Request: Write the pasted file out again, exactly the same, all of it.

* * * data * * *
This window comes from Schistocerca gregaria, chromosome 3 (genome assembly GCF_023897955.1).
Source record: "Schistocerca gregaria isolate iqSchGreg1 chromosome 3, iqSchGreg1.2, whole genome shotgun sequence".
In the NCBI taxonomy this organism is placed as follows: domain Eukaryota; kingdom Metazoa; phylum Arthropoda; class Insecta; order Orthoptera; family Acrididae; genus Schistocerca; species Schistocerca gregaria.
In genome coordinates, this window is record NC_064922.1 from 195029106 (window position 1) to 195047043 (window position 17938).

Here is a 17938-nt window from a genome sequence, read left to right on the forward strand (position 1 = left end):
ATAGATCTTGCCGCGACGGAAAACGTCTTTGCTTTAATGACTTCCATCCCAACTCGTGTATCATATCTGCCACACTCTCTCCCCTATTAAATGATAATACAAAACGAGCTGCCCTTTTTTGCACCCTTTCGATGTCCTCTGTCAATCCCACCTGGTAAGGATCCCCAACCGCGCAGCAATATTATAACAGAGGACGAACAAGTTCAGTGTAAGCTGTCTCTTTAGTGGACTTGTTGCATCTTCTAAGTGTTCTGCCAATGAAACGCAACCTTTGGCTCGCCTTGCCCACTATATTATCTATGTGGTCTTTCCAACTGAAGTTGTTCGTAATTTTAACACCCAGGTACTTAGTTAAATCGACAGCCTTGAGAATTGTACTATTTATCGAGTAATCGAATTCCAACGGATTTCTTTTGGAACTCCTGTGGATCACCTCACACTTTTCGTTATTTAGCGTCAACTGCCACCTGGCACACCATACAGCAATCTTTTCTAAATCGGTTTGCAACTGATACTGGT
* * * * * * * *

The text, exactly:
This window comes from Schistocerca gregaria, chromosome 3 (genome assembly GCF_023897955.1).
Source record: "Schistocerca gregaria isolate iqSchGreg1 chromosome 3, iqSchGreg1.2, whole genome shotgun sequence".
In the NCBI taxonomy this organism is placed as follows: domain Eukaryota; kingdom Metazoa; phylum Arthropoda; class Insecta; order Orthoptera; family Acrididae; genus Schistocerca; species Schistocerca gregaria.
In genome coordinates, this window is record NC_064922.1 from 195029106 (window position 1) to 195047043 (window position 17938).

Here is a 17938-nt window from a genome sequence, read left to right on the forward strand (position 1 = left end):
ATAGATCTTGCCGCGACGGAAAACGTCTTTGCTTTAATGACTTCCATCCCAACTCGTGTATCATATCTGCCACACTCTCTCCCCTATTAAATGATAATACAAAACGAGCTGCCCTTTTTTGCACCCTTTCGATGTCCTCTGTCAATCCCACCTGGTAAGGATCCCCAACCGCGCAGCAATATTATAACAGAGGACGAACAAGTTCAGTGTAAGCTGTCTCTTTAGTGGACTTGTTGCATCTTCTAAGTGTTCTGCCAATGAAACGCAACCTTTGGCTCGCCTTGCCCACTATATTATCTATGTGGTCTTTCCAACTGAAGTTGTTCGTAATTTTAACACCCAGGTACTTAGTTAAATCGACAGCCTTGAGAATTGTACTATTTATCGAGTAATCGAATTCCAACGGATTTCTTTTGGAACTCCTGTGGATCACCTCACACTTTTCGTTATTTAGCGTCAACTGCCACCTGGCACACCATACAGCAATCTTTTCTAAATCGGTTTGCAACTGATACTGGT